Cambodia: Southeast Asia’s emerging tiger and a place for new ventures?
Nearly a year on from the onset of the pandemic, budding entrepreneurs and businesses looking to expand to new markets should consider Cambodia.
Cambodia is facing the brunt of yet another wave of infections that have risen due to the delta variant of the COVID-19 virus. The economy is forecasted to grow by 2.5%, according to US credit rating agency Moody’s Investors Service.
In August, the government imposed a lockdown on border areas and it has imposed a late night curfew in Phnom Penh despite a 99% vaccination rate in the capital. Sandwiched between Vietnam and Thailand, two countries that are battling a much severe epidemic, Cambodia is in a precarious position.
Nevertheless, many foreigners and business persons are moving to Cambodia. A number of reasons account for this and astute investors, business persons, entrepreneurs and foreign companies should pay heed.
Integrating into the regional and global economy
Cambodia has signed a bilateral free trade agreement with China, its largest trading partner and foreign investor, and the China-Cambodia FTA set to come into effect this year. It will cover some 300 products and will further add to the boost that Cambodian goods and services will receive from participation in the Regional Comprehensive Economic Partnership (RCEP).
As Heimkhemra Suy, Phnom Penh-based development advisor, states the long-term benefits are clear as Cambodian companies will avoid non-tariff barriers within Asia and attract foreign direct investment as production is expected to be shared among member states reducing production cost and time for companies. Japanese agro-processing and manufacturing firms, for example, would be more keen to set up shop in the country as exports would be classified under a Single Rule of Origin (‘Made in ASEAN’) even if they were manufactured in Cambodia.
“Compared to existing preferential trade deals Cambodia is involved in — including the Everything but Arms (EBA) [with the European Union] and [the US’] Generalized System of Preferences (GSP) agreements — RCEP is more extensive and rule-based,” he wrote in the East Asia Forum.” As Cambodia develops, the EBA and GSP will, at some point, be phased out.” The latter two treaties, targeting the United States and Europe, already offer duty-free exports for Western markets.
As a dollarized economy that makes it easy for businesses to move money in and out of the country, Cambodia is remarkably well-connected to the outside world. With the stable US dollar as a commonly traded currency, the country imposes no foreign exchange controls, no pricing restrictions and allows full profit repatriation.
A pro-business government
The Cambodian government has shepherded an impressive set of reforms and offered pro-business governance over the past few decades. It has invested more than $1 billion to support various sectors hit by the pandemic and offered a strong safety net to the poorest Cambodians.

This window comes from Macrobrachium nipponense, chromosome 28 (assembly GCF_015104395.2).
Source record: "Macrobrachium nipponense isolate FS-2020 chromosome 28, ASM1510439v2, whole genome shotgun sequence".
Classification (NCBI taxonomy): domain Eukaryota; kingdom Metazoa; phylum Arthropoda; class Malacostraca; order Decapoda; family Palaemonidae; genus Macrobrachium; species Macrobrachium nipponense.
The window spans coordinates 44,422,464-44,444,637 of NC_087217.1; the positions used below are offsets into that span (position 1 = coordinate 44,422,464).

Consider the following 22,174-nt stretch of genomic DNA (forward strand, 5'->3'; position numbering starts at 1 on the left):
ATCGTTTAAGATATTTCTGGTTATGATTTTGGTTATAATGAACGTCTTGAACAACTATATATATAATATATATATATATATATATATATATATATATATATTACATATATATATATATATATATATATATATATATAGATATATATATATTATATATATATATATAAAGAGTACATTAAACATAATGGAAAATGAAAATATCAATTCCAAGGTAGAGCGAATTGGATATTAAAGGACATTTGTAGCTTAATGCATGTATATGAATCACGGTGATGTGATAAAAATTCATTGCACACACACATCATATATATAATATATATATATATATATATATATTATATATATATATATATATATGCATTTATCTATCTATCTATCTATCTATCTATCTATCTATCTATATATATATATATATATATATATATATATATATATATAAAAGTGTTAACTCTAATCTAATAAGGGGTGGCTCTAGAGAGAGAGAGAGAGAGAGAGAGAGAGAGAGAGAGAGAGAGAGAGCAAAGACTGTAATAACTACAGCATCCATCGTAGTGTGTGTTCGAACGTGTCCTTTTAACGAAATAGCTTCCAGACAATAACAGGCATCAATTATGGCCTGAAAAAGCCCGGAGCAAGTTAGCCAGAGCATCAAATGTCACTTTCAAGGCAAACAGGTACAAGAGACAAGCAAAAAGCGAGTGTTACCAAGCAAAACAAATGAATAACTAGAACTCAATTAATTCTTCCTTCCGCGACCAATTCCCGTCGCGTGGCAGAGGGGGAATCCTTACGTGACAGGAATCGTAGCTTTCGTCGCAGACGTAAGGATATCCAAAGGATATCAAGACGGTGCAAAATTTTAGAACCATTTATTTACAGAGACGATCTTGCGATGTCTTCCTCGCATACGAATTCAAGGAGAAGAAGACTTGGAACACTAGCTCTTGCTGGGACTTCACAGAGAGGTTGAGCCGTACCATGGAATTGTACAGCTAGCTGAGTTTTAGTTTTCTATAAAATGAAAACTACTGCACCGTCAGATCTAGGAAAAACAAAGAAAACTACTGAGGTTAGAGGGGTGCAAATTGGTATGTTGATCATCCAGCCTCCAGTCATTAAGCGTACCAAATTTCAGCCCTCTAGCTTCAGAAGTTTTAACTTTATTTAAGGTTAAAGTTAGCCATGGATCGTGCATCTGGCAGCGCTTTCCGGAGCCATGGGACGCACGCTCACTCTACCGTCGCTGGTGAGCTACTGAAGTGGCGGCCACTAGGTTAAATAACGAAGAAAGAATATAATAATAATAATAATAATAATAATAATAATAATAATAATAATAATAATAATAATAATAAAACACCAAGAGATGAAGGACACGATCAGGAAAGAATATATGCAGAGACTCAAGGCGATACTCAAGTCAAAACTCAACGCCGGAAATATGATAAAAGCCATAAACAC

Two years back, it announced a number of economic reforms that have been designed to attract new business, investment and capital flows into the country. Apart from tax incentives, costs have been reduced for shipping while a number of investment measures and laws for a growing number of special economic zone laws were announced as well. Prime Minister Hun Sen predicted producers and exporters could save up to US$400 million every year.
The government also offers a simple tax system with several incentives, especially in select industries and those with operations in a Special Economic Zone.
Comprising elected members from the Cambodian People’s Party, the decision makers have presided over an era of stability and reform ensuring the country did not endure a recession at any time in the 20 before the pandemic – this included turbulent episodes like Asian financial crisis of the 1990s, the dot com bust in the early 2000s and the financial crisis in 2008.
Getting easier to own, invest or buy property
Cambodia is also one of the few countries in emerging Asia, an area of substantial prosperity, where companies can be 100% foreign-owned. That is making the country increasingly appealing for business persons to establish shops, especially with the presence of a large and cheap workforce that can be supplemented by talented professionals from within the Association of Southeast Asian Nations (ASEAN) region.
As a frontier market, it is not yet heavily dependent on the world’s biggest economies – China, the United States and Europe – than other developing economies. That has meant that many sectors have yet to see the entry of popular multinational companies leading to a heightened competition for new businesses. For example, H&M, the Swedish retailer, plans to open its first store in Cambodia in 2022.